So far the company has been able to ‘work through’ finding the adequate skills to match the positions, but Graham is adamant that as an industry aquaculture will need to develop a strategy to ensure that it can continue to attract talent in the future.
So that - alongside a number of other stakeholders - is exactly what he has been trying to do.
Swimming for growth
Aquaculture might be booming, but industry insiders believe it could be doing much better. In 2016 they formed a working group to help it realise its ‘true’ growth potential.
What emerged was the Aquaculture Growth to 2030 strategic plan, which has the 'reasonable aim' of doubling the economic value of the industry to £3.6 billion by 2030. This will require up to 400,000 tonnes of finfish and 21,000 of shellfish to be sustainably produced per annum.
Some of the plan’s key aims involve working with government to remove some of the ‘barriers and blockers to growth’, in particular around planning processes for new farms and the inflexible 2,500 tonne limit on the amount of biomass (the physical fish and any biological associated waste) that each farm can produce. Graham explains that while this is necessary in order to ensure sustainability, the industry wants the limit to be considered on a farm by farm basis. Ensuring that the industry has access to the skills and funding needed for the future is also a high priority.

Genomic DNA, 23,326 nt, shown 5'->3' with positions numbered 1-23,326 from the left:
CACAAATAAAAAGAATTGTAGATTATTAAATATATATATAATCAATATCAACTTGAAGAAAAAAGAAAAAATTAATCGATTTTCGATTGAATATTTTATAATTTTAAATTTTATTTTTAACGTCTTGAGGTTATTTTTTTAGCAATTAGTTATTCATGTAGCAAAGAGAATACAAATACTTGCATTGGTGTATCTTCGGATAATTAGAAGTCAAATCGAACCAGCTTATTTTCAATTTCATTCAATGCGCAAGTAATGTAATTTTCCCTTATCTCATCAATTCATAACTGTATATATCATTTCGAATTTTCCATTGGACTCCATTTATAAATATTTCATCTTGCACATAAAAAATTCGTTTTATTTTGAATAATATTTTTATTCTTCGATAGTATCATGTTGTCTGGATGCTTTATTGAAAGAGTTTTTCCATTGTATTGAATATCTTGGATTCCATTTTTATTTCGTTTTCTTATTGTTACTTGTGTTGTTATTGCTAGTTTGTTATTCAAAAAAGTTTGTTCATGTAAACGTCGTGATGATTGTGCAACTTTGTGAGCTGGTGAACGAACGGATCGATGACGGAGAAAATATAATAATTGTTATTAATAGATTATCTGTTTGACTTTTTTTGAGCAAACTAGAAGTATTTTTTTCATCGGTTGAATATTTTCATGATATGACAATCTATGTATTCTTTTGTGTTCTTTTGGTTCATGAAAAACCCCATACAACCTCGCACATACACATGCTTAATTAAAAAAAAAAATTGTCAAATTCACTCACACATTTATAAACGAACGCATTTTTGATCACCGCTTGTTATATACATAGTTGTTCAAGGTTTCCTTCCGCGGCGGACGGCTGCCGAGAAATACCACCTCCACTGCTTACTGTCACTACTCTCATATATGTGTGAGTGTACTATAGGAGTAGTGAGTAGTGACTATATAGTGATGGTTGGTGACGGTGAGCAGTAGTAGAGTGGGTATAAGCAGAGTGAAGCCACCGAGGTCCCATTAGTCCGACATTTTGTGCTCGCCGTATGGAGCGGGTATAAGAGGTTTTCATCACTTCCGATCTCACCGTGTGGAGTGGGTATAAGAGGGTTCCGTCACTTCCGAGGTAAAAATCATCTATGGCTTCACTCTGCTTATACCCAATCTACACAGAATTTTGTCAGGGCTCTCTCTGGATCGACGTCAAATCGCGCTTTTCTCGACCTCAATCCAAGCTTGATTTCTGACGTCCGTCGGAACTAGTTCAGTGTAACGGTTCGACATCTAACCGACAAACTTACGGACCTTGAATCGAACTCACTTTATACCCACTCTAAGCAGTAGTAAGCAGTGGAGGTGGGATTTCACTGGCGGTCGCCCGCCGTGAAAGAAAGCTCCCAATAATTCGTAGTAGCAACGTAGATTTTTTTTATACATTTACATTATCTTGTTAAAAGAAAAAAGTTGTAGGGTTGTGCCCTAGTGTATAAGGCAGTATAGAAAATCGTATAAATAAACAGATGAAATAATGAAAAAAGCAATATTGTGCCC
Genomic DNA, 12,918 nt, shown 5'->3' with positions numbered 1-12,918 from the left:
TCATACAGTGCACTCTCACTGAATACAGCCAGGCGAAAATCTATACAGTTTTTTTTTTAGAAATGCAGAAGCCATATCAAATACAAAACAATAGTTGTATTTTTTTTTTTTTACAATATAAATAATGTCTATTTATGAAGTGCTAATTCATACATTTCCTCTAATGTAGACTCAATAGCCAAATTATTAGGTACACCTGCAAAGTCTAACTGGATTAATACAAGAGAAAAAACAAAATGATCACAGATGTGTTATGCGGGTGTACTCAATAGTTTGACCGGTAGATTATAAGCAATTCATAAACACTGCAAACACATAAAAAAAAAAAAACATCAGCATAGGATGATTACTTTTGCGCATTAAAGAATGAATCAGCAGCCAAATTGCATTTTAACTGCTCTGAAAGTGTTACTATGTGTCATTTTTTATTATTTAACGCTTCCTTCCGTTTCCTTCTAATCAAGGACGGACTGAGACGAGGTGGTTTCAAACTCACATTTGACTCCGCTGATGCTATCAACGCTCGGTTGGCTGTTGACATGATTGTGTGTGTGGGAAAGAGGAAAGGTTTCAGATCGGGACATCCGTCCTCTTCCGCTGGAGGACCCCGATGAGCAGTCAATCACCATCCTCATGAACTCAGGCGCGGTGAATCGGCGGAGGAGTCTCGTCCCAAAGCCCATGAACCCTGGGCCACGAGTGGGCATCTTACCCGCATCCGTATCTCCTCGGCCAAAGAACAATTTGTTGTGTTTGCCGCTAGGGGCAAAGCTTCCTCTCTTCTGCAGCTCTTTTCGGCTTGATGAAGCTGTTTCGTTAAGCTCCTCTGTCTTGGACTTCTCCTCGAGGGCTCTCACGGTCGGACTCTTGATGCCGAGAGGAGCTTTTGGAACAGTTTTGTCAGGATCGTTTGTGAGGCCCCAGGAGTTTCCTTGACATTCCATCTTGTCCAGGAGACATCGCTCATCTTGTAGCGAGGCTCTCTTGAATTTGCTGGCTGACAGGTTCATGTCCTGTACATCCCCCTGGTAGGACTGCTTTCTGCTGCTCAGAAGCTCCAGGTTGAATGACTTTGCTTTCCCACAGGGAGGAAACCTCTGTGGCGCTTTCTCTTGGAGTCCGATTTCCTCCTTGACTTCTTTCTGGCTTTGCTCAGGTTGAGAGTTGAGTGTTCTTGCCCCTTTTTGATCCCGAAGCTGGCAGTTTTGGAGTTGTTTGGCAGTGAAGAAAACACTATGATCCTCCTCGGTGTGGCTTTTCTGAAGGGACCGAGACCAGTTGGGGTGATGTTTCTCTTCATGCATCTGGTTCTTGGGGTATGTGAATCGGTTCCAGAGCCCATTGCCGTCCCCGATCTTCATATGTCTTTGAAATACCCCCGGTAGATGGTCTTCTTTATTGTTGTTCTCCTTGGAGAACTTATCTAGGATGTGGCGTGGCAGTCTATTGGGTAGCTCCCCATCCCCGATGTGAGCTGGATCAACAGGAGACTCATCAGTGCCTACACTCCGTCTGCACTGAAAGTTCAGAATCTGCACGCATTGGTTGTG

'It really only amounts to around 5% growth a year from the position in 2016, which doesn't sound too difficult but could double the economic value of the industry by 2030,’ says Graham, who is co-chairman of the Industry Leadership Group that was formed as a result and which pulls together senior leaders from the sector every quarter to assess progress and oversee the implementation of the plan.
But the group’s biggest hurdle involves increasing concerns over the environmental impact of commercial aquaculture.
The Scottish Parliament’s environment committee published a report in early 2018 studying the impact of the industry and along with groups like the charity Salmon and Trout Conservation, it has expressed concerns over the pervasive impact that fish farms can have on wild populations.
The biggest problem tends to be sea lice - parasitic fish that feed off salmon. These already exist within wild salmon populations, but the species can thrive within the heavily concentrated open water pens of the farm, which in turn can have an impact on local wild populations.